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David O’Doherty talks Instagram, marriage equality and God watching his set

PUBLISHED: 15:43 21 July 2015 | UPDATED: 15:43 21 July 2015

david o'doherty

david o'doherty

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Anna Behrmann meets the Irish comedian ahead of his Union Chapel gig

Irish comedian David O’Doherty may have appeared on TV shows such as 8 Out of Ten Cats, QI and Have I Got News For You, but he’s still wide-eyed when he speaks about gigging at the Union Chapel in Islington.

“It’s the most beautiful venue,” he says. When he’s alone in front of the crowd, playing his signature mini-keyboard, O’Doherty looks up and sees the last of the light hitting the stained glass window. “It’s like God is watching your set as well,” he says.

While O’Doherty says that he is not a religiosus man, it appears that his Irish Catholic schooling did have an effect. “I feel very weird about cursing in a chapel - you always feel like a candle is going to fall on your head or something,” he says.

Starting his career in telemarketing, and transitioning to stand-up in his twenties, O’Doherty has been writing fresh shows each year for over a decade. He won a nomination for Best Newcomer at the Edinburgh festival fringe in 2000 and scooped the 2008 if.comedy award for Best Show.

The summer months leading up to the Edinburgh Fringe are the most exciting for O’Doherty, when he’s “sloshing around quite a lot of new stuff.”

For his Islington gig, he’s going to be chatting about how Instagram and other social networking sites can make it look like “everyone else is having this idyllic, fulfilled existence.” In reality, he is convinced that “everyone’s still sat at home and they can’t get to sleep because they feel like they’re wasting their lives.”

If it doesn’t sound like a gag a minute, perhaps that’s typical of O’Doherty’s understated, thought-provoking comedy. And apparently it’s not all doom and gloom out there. O’Doherty is also planning to draw on the overwhelming success of the Irish referendum for marriage equality in May this year, which he canvassed for.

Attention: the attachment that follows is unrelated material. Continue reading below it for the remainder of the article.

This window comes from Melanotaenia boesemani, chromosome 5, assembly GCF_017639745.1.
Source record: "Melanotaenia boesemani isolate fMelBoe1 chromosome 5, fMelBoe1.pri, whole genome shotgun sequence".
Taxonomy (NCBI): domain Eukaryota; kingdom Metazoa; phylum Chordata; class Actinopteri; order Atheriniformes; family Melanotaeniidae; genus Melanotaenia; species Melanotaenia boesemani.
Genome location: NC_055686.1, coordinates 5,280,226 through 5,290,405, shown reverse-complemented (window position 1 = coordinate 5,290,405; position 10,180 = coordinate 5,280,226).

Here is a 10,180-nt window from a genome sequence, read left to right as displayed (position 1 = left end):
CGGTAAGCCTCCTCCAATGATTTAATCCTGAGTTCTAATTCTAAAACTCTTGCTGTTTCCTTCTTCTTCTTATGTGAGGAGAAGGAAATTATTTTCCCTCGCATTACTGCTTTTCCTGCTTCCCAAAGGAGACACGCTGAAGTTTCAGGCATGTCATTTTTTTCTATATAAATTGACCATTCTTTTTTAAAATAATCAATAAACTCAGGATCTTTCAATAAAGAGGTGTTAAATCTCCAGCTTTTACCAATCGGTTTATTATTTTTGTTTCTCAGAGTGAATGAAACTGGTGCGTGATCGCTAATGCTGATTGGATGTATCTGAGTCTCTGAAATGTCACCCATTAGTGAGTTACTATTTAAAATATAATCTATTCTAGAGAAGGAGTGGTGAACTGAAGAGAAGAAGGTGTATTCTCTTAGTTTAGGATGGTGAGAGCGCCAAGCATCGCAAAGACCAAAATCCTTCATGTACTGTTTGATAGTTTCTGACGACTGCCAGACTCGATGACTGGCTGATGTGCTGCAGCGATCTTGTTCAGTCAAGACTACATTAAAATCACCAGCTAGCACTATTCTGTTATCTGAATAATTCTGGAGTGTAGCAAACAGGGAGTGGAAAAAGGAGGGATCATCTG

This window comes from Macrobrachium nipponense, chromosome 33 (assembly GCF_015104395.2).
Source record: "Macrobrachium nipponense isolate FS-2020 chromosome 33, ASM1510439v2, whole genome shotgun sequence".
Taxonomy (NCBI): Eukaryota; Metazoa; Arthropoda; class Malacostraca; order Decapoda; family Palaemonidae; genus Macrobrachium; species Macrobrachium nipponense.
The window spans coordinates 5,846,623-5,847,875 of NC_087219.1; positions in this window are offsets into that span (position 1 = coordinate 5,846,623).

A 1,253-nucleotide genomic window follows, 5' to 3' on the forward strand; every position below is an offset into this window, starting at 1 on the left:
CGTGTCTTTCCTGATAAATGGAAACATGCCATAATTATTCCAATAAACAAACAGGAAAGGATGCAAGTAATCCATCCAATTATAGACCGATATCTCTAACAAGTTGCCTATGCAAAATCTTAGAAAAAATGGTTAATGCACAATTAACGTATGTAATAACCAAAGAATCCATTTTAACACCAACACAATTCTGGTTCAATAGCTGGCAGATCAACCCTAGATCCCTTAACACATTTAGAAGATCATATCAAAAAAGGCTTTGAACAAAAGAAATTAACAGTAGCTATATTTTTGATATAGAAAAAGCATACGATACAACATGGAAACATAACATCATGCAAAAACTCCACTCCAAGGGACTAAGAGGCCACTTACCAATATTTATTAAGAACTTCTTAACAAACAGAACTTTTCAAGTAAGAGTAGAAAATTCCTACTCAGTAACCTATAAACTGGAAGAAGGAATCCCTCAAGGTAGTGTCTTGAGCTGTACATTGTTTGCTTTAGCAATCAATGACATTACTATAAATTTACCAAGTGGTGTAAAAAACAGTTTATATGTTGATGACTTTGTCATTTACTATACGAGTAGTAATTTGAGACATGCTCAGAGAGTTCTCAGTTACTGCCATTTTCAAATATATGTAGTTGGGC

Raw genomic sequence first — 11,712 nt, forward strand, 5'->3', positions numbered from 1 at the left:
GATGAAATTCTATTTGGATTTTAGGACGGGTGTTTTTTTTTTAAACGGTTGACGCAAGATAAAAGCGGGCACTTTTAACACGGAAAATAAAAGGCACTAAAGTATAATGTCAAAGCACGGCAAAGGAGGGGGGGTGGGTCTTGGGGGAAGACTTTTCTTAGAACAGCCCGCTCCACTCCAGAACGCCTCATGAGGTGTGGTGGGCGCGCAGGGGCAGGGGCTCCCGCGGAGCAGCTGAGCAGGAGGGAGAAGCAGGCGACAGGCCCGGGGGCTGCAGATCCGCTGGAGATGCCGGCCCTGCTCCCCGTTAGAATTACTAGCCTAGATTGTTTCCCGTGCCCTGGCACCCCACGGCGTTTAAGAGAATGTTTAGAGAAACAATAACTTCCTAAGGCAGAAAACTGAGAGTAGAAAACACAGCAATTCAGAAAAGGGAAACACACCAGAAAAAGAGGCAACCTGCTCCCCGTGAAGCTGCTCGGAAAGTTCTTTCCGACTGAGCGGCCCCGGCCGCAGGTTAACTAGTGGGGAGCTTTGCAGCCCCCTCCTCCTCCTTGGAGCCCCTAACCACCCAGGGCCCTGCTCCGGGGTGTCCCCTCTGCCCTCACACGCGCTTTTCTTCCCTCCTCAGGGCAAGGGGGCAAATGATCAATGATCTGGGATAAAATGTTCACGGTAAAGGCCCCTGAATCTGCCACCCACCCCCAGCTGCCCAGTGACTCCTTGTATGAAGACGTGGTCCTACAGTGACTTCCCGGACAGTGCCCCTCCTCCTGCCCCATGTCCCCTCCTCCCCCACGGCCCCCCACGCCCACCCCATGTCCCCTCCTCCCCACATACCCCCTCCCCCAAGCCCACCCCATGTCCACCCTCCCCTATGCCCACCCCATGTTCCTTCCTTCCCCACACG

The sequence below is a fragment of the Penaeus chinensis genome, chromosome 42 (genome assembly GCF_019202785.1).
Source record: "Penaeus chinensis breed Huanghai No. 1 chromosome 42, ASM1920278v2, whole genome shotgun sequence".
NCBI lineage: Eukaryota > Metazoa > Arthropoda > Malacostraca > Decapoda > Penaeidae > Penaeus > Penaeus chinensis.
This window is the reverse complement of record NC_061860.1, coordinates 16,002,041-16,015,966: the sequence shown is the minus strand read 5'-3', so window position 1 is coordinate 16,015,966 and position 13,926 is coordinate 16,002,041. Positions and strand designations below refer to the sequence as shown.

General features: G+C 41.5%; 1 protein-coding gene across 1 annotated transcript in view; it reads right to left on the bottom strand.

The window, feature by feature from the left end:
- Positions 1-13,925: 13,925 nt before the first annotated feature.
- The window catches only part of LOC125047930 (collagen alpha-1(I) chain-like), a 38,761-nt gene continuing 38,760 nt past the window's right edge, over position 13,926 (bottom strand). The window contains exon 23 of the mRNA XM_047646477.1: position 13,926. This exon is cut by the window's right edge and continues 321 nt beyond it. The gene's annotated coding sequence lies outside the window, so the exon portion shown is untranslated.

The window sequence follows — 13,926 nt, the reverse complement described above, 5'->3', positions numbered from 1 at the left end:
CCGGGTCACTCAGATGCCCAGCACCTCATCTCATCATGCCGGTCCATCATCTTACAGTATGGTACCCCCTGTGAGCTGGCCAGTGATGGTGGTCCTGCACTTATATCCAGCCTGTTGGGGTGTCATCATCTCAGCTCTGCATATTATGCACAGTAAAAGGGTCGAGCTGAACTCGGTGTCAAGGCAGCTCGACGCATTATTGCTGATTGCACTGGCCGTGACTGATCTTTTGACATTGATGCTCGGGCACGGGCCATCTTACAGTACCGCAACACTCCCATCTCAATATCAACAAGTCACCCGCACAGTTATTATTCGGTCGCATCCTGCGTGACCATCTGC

“For a second, or an afternoon at least, everything aligned,” he says. “You felt like you were part of a democratic process. We were all there to see the birth of a new Ireland among the old nuns and priests and the politicians.”

All very uplifting - but O’Doherty describes how after 62 percent of voters said yes and he partied in the street, he soiled himself on his way home. He hadn’t eaten for two days because he had been so nervous. And when the results were announced there had been lots of cava - or prosecco - anyway, the cheap stuff.

This might be an Irish victory, but it fed into the sense of a social revolution around the world, with gay marriage declared legal across the US the following month. O’Doherty wants his work to ring true whether he’s performing in a backstreet or in packed venues in London, Edinburgh or LA. Over the summer, he takes his new material to lots of little gigs first, and the audience can be brutal. Comedy, he explains, can have a tree falling in the woods quality to it - it’s only funny if the audience laughs too.

O’Doherty might grace our small screens, but he is “most obsessed with doing gigs.” Now 39, he’s still scribbling down ideas from the night before and watching performances by fellow comedians, and he believes that he’s getting 
better.

For the fans out there of his tiny keyboard compositions - there isn’t much danger that they will come to an end. O’Doherty has a pile of 20 or so little keyboards back home - and naturally he also has a few emergency ones in London.

Live at the Chapel with David O’Doherty will take place at 7.45pm on 25th July at the Union Chapel in Islington.

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